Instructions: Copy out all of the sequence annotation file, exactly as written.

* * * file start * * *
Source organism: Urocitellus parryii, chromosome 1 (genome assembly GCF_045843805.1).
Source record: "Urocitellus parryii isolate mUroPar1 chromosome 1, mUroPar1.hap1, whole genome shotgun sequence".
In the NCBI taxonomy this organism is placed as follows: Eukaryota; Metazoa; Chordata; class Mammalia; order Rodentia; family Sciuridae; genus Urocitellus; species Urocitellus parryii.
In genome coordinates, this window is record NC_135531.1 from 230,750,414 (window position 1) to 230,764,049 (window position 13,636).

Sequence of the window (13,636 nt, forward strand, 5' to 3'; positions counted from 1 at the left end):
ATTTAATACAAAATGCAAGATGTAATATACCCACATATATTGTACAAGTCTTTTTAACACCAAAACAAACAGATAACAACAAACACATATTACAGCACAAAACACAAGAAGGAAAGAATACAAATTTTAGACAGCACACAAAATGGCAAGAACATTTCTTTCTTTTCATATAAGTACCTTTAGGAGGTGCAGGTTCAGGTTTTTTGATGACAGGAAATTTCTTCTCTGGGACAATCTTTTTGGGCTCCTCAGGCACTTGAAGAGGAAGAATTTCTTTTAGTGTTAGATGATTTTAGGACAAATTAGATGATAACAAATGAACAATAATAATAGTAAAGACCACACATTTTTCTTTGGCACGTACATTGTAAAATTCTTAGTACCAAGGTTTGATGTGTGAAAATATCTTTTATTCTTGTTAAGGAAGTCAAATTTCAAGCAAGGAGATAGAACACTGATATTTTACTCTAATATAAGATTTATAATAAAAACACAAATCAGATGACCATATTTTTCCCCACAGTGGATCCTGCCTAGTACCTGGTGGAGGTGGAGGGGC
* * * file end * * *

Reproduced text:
Source organism: Urocitellus parryii, chromosome 1 (genome assembly GCF_045843805.1).
Source record: "Urocitellus parryii isolate mUroPar1 chromosome 1, mUroPar1.hap1, whole genome shotgun sequence".
In the NCBI taxonomy this organism is placed as follows: Eukaryota; Metazoa; Chordata; class Mammalia; order Rodentia; family Sciuridae; genus Urocitellus; species Urocitellus parryii.
In genome coordinates, this window is record NC_135531.1 from 230,750,414 (window position 1) to 230,764,049 (window position 13,636).

Sequence of the window (13,636 nt, forward strand, 5' to 3'; positions counted from 1 at the left end):
ATTTAATACAAAATGCAAGATGTAATATACCCACATATATTGTACAAGTCTTTTTAACACCAAAACAAACAGATAACAACAAACACATATTACAGCACAAAACACAAGAAGGAAAGAATACAAATTTTAGACAGCACACAAAATGGCAAGAACATTTCTTTCTTTTCATATAAGTACCTTTAGGAGGTGCAGGTTCAGGTTTTTTGATGACAGGAAATTTCTTCTCTGGGACAATCTTTTTGGGCTCCTCAGGCACTTGAAGAGGAAGAATTTCTTTTAGTGTTAGATGATTTTAGGACAAATTAGATGATAACAAATGAACAATAATAATAGTAAAGACCACACATTTTTCTTTGGCACGTACATTGTAAAATTCTTAGTACCAAGGTTTGATGTGTGAAAATATCTTTTATTCTTGTTAAGGAAGTCAAATTTCAAGCAAGGAGATAGAACACTGATATTTTACTCTAATATAAGATTTATAATAAAAACACAAATCAGATGACCATATTTTTCCCCACAGTGGATCCTGCCTAGTACCTGGTGGAGGTGGAGGGGC